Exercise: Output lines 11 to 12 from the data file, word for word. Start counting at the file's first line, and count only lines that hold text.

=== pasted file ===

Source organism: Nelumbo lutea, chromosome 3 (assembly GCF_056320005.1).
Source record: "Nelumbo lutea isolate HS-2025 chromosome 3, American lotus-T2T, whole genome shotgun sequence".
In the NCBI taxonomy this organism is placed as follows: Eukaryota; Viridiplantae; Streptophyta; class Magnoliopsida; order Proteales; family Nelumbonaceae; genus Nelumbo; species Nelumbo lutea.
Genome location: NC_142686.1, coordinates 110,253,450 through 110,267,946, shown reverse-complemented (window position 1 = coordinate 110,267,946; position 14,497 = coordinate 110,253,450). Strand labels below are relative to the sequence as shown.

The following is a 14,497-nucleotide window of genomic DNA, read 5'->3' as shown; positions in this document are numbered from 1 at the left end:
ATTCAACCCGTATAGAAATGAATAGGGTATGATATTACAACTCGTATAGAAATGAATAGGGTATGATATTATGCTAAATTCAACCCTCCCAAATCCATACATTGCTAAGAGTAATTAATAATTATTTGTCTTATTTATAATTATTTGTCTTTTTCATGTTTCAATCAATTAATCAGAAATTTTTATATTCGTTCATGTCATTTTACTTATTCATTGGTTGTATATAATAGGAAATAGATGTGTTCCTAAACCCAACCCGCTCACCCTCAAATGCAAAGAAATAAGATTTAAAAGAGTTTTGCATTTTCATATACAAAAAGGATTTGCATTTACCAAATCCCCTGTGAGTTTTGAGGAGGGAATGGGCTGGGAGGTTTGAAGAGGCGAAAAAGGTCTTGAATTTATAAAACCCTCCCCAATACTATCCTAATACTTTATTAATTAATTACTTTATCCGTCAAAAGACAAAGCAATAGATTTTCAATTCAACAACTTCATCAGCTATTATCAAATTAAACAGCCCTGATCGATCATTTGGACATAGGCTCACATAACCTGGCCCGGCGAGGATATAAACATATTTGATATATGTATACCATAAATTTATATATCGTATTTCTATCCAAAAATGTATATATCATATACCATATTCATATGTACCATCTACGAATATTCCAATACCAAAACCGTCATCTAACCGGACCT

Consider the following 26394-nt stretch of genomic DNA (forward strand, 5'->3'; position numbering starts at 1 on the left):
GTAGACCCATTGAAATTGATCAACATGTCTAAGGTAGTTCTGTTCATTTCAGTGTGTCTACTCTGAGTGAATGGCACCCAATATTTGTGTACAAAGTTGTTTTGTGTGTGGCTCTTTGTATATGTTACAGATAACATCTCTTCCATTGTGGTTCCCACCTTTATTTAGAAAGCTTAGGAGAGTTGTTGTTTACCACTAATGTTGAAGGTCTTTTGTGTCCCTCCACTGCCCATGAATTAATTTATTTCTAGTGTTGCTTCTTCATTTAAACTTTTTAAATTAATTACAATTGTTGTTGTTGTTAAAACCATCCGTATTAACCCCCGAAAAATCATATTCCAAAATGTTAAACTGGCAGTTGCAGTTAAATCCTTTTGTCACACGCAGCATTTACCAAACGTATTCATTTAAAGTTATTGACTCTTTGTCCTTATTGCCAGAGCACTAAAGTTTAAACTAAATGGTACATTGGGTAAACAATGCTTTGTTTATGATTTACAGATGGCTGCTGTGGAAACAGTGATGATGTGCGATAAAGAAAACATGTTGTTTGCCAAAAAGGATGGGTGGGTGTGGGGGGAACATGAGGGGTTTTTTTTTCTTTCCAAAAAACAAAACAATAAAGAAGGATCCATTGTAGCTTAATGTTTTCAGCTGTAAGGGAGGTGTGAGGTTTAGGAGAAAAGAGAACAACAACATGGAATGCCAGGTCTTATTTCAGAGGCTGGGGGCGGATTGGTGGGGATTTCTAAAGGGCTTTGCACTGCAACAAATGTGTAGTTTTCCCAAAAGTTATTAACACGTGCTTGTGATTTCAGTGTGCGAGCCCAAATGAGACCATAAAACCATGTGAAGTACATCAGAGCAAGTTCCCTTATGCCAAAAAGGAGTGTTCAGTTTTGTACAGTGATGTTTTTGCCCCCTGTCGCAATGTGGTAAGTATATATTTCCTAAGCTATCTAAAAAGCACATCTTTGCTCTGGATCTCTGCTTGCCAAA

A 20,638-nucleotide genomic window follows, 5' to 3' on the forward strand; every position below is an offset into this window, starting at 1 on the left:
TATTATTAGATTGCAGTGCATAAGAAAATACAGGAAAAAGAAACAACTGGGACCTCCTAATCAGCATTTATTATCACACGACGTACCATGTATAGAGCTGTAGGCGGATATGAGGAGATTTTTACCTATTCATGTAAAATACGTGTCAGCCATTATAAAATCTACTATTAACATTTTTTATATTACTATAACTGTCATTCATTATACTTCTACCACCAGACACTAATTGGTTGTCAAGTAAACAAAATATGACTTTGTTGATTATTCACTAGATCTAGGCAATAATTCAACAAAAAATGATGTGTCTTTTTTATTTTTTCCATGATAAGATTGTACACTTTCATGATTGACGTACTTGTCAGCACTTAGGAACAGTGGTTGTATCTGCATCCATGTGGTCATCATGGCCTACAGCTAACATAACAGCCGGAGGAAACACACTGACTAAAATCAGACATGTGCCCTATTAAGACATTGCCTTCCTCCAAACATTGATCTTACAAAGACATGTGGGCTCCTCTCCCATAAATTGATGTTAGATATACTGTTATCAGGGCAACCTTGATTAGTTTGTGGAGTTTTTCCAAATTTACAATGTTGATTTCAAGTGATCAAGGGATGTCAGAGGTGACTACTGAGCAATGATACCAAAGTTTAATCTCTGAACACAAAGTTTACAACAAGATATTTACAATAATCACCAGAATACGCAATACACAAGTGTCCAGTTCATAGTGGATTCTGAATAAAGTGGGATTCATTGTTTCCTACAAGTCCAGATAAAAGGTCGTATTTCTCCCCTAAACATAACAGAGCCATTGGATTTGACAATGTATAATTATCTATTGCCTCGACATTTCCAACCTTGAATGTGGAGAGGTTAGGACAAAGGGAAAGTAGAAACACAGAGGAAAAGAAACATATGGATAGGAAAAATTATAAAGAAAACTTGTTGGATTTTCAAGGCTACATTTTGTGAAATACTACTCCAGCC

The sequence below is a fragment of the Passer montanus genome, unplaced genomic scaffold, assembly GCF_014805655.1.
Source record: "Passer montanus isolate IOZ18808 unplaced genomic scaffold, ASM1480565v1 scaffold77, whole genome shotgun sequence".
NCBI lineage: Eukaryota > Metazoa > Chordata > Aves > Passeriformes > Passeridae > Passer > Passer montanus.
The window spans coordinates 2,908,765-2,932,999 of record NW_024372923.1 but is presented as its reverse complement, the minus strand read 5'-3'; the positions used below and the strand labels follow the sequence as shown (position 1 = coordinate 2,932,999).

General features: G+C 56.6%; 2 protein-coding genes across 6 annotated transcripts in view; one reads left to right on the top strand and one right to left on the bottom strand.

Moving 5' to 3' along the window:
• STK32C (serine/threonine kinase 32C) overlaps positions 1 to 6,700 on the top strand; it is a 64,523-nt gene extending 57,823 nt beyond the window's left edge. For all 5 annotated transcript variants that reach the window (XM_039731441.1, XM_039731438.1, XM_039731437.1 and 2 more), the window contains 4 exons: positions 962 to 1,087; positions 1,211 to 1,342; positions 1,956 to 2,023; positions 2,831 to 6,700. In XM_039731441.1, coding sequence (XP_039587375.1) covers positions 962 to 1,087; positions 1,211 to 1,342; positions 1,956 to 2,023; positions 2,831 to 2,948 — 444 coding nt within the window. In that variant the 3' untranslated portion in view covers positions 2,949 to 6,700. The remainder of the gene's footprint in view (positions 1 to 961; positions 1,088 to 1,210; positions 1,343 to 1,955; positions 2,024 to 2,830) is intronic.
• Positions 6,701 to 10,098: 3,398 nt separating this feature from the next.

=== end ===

The sequence below is a fragment of the Passer montanus genome, unplaced genomic scaffold, assembly GCF_014805655.1.
Source record: "Passer montanus isolate IOZ18808 unplaced genomic scaffold, ASM1480565v1 scaffold77, whole genome shotgun sequence".